Adjusting Children Differs from Adjusting Adults


By Dr. Cynthia Horner

One could look at children’s spines as a miniature version of an adult’s spine, but there are some differences in how I assess and adjust children as to adults.

I perform a spinal assessment to look for early signs of instability in the nervous systems.  Most children who come to me do not have pain, or muscle spasms. This is because problems in motor (movement) show up before sensory (pain). Early signs of motor function show up as:

  • Weak, tight muscles
  • Postural distortions, one shoulder or hip higher, a foot flare, or altered walking gait
  • Balance problems when balance is challenged
  • Coordination problems when coordination is challenged
  • Inability to track smoothly with the eyes


Once I assess where the nervous system is unstable I begin to adjust. Adjusting the feet has the mildest effect on the brain, so I usually begin there, to avoid overstimulation.  Adjusting consists of short, quick movements of the joints by gentle pulling or pushing.  I do not adjust the child’s feet because a foot bone is misaligned but to generate a mild stimulus through their nervous system to their brain to change the frequency of firing of groups of nerve cells that work together.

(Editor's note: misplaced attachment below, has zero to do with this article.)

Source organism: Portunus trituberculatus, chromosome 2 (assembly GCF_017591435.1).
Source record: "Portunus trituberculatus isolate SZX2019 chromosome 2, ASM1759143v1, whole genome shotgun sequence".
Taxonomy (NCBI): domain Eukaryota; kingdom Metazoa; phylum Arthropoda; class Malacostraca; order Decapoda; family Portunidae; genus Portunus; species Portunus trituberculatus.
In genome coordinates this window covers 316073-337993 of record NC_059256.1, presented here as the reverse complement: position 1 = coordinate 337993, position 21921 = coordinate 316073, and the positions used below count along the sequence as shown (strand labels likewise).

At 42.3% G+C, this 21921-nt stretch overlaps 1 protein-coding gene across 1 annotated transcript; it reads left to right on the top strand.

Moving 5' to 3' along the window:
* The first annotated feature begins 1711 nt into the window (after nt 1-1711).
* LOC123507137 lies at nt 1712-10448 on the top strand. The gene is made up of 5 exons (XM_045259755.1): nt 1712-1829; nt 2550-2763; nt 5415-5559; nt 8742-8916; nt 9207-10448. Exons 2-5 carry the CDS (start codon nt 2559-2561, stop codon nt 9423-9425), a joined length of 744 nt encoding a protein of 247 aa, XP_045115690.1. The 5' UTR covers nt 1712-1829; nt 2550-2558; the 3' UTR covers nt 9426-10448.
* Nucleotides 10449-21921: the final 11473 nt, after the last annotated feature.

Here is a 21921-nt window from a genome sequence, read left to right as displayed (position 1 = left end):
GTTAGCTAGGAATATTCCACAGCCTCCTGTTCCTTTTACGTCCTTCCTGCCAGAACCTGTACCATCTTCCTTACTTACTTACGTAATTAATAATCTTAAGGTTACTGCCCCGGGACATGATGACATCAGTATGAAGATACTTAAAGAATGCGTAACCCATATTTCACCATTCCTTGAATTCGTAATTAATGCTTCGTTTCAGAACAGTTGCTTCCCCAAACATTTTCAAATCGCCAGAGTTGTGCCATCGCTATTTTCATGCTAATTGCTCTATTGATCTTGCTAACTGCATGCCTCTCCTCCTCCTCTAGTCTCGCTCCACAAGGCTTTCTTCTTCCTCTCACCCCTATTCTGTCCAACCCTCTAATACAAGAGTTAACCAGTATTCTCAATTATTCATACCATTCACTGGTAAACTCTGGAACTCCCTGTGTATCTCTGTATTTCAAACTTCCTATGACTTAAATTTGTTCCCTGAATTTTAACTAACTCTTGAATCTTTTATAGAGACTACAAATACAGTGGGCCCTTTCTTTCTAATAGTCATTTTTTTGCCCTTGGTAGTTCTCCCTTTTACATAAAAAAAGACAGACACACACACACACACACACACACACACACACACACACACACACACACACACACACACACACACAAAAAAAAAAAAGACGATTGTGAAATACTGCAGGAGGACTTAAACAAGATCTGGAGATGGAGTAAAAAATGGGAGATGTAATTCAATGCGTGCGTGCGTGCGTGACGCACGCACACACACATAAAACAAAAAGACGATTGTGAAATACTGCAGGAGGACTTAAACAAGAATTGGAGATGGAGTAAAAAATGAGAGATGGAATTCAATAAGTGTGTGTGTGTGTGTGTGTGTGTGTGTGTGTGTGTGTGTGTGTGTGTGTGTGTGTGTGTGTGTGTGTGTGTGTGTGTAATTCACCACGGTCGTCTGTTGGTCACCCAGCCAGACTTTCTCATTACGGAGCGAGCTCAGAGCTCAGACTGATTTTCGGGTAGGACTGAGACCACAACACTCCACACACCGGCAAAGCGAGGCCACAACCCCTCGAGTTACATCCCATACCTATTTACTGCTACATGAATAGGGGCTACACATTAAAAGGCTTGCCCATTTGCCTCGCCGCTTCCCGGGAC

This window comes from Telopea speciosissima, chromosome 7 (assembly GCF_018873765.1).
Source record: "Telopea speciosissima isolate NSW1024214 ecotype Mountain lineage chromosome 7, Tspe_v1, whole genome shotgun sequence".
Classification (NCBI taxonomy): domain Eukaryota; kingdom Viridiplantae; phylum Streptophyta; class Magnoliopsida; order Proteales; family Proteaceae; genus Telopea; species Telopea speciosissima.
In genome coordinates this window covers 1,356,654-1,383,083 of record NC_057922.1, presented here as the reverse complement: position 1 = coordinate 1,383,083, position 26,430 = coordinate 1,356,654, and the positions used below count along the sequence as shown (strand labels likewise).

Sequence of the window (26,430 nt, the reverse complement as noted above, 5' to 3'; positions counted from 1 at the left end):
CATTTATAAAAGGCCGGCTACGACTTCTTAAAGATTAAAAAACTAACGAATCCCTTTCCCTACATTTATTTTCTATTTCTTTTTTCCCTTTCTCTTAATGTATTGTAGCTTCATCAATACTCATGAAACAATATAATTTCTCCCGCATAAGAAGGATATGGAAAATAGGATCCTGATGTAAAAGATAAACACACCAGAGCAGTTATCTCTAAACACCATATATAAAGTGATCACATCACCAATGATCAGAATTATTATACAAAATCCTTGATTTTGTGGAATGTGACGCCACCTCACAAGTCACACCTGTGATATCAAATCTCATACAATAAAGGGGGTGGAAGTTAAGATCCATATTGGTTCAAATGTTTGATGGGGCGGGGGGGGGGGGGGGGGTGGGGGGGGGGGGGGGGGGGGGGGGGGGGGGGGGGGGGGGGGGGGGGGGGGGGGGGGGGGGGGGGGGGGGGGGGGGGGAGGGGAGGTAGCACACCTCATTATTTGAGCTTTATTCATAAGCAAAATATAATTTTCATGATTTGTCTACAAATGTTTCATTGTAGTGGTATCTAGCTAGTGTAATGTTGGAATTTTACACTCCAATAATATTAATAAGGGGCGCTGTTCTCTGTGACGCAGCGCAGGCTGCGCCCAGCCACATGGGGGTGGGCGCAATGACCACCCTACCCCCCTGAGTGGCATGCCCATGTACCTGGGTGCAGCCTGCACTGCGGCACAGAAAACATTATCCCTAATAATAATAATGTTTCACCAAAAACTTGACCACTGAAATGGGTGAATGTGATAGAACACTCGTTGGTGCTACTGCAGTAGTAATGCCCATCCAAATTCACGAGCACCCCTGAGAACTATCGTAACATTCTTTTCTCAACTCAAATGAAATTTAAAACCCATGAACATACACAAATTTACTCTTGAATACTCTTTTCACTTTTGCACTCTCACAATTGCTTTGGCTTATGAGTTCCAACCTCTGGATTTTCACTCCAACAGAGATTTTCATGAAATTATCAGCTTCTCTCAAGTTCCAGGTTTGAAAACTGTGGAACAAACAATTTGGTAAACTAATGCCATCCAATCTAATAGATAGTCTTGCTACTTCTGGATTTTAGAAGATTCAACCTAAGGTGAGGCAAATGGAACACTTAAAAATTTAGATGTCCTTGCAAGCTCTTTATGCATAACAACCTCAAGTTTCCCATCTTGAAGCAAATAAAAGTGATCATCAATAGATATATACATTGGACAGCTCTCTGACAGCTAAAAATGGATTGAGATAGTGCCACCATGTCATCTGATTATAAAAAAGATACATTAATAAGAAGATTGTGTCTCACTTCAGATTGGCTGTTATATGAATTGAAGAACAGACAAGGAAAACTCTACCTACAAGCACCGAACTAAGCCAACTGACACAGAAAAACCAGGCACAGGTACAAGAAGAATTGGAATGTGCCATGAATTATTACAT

Changing the frequency of firing of nerve cells stabilizes the cell membrane creating a healthier cell. When groups of nerve cells fire together they wire together and this increases speed of brain activity. Increased wiring is a good thing. Sometimes my intent is to create excitation or increase the input from brain to body, other times to create inhibition or a calming of a particular pathway to the body. I continue adjusting with the fingers, wrist, and elbow. Once the brain has received this sensory (touch) and motor (movement) stimulation from the extremities I begin adjusting the spine.

Adults may have experienced a popping noise as their spine was adjusted. This noise is created as air is released from the sealed joint capsule. Because children’s vertebrae are mostly flexible cartilage and the bands of tissue called ligaments that hold vertebrae together are very pliable a noise is not heard when adjusting infants and children three years and under.  With adults I use the side and heel of my hands to produce movement of a vertebrae, with children I use my index finger. My finger is smaller, less forceful and quicker. 

I often use a device called the Webster Child Toggle Piece to adjust children’s cervical or neck vertebrae. I wear it around my neck and it rests on my upper chest. The child’s ear is placed against the soft cushion of the toggle piece, which is set with a lever to pop up. With my finger (often my pinky) on the child’s neck vertebra I press lightly and the toggle piece releases about a half and inch creating a little give. This a much like a drop piece on a chiropractic table. At times I stand toddlers on my table and lift them up with my one arm under their arm pits and as their spine stretches and opens from head to tail I use my finger to adjust a vertebra in their mid-back.